Ok, time for book review #2. I promise it won’t be as long as my first book review a couple of weeks ago. And if you’re wondering why I am spending time writing book reviews, head over to this post to get familiar.
And now for the book, drumroll please….
Our good friend Dan… who is kind of like a human encyclopedia. It’s true.
So this isn’t a brand new book (it’s from 2008), but when it was written is somewhat irrelevant. The author Malcolm Gladwell does this amazing job of sharing the lives of real people who have done extraordinary things or have extraordinary talents. But he doesn’t just share them. He shares the complex set of puzzle pieces that all fit together just right for the person to succeed (or not succeed). This book is full of a deep level of insight. It’s downright awesome.
Often in society, we only hear about the successes of successful people. And the assumption for those folks and for each of us is that you are supposed to find your passion, work super hard, make it for yourself, and maybe, just maybe, you’ll become the best… an extraordinary success. This book sets out to share how there are contributing factors to success that people don’t think about, forget about, or don’t realize. I hesitate to share any of the stories because I don’t want to spoil them for you.
But just know that the stories the author chose are engaging and awesome. Ok – here’s a teaser of a story – why almost all professional hockey players in Canada have birthdays that fall in January, February, and March. Coincidence? Nope.
Hockey players, Bill Gates, students in the Bronx, airline pilots and airplane crashes, rice paddy farmers, the Beatles, geniuses… the stories shared are varied and each equally compelling.
Malcolm Gladwell analyzes cultural norms, parenting differences, time in history, things that are sometimes out of the control of the person experiencing their path to success… like that Bill Gates had access at age 13 to a machine that helped foster his computer genius. A machine that was practically a novelty to the most elite colleges at the time nonetheless. What if everyone who had interest in computers at that age were able to have that same chance, that same opportunity? Who knows? But what we do learn from this book and Bill Gates’ story is that a random opportunity like that long before he had built his business, became a critical puzzle piece in his success story.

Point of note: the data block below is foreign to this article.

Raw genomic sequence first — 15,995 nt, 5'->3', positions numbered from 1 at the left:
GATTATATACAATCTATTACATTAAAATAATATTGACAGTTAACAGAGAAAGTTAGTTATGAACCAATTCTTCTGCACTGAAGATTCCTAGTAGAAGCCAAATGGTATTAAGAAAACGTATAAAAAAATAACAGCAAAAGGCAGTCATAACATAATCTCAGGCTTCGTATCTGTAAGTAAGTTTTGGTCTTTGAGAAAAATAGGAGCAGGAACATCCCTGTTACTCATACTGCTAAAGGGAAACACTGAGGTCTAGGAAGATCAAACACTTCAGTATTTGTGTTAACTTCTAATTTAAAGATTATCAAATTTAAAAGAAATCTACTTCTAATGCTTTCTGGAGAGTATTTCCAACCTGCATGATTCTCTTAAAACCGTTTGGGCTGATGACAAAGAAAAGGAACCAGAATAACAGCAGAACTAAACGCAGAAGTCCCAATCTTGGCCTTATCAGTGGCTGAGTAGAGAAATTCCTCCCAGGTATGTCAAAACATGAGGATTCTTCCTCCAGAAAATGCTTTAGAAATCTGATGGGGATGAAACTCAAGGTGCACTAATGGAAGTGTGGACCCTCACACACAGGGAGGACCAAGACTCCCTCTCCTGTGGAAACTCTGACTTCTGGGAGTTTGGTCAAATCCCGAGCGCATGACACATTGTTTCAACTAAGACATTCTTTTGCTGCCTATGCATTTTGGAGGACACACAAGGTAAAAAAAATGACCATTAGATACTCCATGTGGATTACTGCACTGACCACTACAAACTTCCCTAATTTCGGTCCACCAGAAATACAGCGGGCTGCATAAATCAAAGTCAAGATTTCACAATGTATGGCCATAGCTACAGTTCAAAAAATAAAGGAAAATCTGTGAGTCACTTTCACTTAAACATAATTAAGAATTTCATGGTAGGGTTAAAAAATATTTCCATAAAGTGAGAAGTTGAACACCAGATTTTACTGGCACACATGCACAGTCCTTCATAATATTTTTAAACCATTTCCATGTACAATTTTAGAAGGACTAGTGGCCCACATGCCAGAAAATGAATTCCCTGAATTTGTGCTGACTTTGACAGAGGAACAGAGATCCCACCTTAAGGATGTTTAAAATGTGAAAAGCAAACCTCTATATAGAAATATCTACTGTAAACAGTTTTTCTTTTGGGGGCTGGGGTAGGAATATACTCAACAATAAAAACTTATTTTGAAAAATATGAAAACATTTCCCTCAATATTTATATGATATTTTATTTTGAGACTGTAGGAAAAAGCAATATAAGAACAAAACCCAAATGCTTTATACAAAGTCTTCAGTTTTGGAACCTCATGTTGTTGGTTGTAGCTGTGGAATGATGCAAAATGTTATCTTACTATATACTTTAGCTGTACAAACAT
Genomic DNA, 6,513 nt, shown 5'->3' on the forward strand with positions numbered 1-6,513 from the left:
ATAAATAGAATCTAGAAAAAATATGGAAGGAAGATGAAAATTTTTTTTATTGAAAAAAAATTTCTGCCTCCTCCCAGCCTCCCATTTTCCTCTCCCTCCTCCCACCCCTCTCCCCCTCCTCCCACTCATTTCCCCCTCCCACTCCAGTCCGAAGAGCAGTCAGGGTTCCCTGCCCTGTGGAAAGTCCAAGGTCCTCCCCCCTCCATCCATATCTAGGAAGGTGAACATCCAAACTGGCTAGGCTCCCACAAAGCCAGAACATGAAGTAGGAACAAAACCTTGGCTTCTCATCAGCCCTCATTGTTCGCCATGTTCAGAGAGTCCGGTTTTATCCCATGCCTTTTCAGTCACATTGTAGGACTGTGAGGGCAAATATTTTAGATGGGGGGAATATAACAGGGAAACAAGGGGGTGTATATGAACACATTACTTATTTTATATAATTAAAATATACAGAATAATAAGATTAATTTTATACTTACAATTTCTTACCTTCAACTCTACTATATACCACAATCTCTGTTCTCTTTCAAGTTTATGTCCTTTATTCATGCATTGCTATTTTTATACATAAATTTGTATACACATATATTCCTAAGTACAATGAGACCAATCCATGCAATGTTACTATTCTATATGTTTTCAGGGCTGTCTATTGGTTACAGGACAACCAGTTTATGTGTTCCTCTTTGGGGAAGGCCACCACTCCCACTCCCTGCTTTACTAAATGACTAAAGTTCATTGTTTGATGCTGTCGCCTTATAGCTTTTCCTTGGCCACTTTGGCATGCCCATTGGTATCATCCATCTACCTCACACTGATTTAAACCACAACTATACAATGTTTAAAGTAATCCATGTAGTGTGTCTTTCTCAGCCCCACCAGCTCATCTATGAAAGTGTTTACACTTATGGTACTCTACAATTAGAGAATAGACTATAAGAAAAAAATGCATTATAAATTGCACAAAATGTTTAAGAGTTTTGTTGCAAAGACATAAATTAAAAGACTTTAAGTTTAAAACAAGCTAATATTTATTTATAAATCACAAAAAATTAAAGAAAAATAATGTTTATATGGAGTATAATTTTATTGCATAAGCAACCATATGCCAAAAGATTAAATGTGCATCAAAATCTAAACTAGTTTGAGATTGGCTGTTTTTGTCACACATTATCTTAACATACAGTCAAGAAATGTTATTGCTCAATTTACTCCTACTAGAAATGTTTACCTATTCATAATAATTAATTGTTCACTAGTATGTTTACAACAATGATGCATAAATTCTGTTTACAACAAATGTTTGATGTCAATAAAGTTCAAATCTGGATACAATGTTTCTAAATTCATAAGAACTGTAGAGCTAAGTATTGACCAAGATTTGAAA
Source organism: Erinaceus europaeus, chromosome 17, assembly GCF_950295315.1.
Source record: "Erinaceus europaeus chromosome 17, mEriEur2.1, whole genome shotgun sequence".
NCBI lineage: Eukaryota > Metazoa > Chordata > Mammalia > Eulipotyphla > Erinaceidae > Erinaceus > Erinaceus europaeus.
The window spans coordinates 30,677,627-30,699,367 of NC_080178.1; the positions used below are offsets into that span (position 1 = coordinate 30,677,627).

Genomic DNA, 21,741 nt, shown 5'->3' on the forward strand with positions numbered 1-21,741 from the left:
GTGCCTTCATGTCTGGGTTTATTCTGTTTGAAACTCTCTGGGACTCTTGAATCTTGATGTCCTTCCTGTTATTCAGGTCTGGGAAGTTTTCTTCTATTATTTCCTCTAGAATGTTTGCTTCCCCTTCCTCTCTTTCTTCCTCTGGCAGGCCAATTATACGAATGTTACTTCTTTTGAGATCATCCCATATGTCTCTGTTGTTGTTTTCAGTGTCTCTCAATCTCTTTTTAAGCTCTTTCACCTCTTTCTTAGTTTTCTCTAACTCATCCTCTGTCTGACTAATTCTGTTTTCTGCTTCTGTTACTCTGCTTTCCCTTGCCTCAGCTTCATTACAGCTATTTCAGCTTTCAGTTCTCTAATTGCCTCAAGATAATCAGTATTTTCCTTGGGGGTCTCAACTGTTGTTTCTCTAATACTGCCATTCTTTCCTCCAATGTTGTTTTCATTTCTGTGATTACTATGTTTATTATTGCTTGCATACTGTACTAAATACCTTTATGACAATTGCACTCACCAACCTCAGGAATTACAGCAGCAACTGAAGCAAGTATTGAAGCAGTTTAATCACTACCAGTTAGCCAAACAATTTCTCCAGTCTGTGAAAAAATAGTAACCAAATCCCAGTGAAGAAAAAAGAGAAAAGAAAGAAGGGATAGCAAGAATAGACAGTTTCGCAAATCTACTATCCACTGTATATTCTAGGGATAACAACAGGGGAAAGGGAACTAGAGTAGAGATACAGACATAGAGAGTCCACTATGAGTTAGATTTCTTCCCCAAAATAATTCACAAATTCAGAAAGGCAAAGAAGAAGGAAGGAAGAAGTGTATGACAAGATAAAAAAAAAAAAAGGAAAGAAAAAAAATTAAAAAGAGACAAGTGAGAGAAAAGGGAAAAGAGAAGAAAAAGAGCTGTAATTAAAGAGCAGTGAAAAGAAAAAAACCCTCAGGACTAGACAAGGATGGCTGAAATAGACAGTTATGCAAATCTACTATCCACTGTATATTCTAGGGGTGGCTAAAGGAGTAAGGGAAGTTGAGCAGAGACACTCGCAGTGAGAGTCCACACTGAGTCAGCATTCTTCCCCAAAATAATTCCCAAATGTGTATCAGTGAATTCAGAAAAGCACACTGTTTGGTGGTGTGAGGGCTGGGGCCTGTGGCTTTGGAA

This book is so fascinating. It took me a while to figure out what to write about this book. I have found myself talking about and thinking about this book many times since I read it, so it’s really stayed with me. And a good book should do just that.
It also makes me wonder what my puzzle pieces are – what factors are present in my lifetime that have helped give me opportunity where it may not have existed for others and why. Or what will shape my childrens’ lives. It also just makes me think about people in general – their stories. I love knowing people’s stories. He calls the factors that contributes to people’s stories, “History’s gifts.” What a great way to express that.
And this book reminds us to allow for some grace within the immense pressure that is in society today. Obviously his message is not saying that hard work is irrelevant. Of course not. Hard work is a core part of success in the stories he shares. Instead its about the notion that sometimes we focus so much on what we can control and trying desperately to do more, buy this helpful tool or gadgets to make us smarter, faster, stronger, and just keep plugging away. And how there is more happening in the world around us that is affecting us in real ways that has nothing to do with hard work. I think anyway, that it’s a nice reminder to take off a little of the pressure we place on ourselves. Do your best because you want to be proud of your best work, and allow room for the grace of letting the rest be what it will be. Life is full of exciting and interesting surprises.
Everyone. Everyone who loves a good story, is fascinated by people and their journeys, who is a history aficionado. It’s good stuff.
Good work, Malcolm Gladwell. This book was fantastic.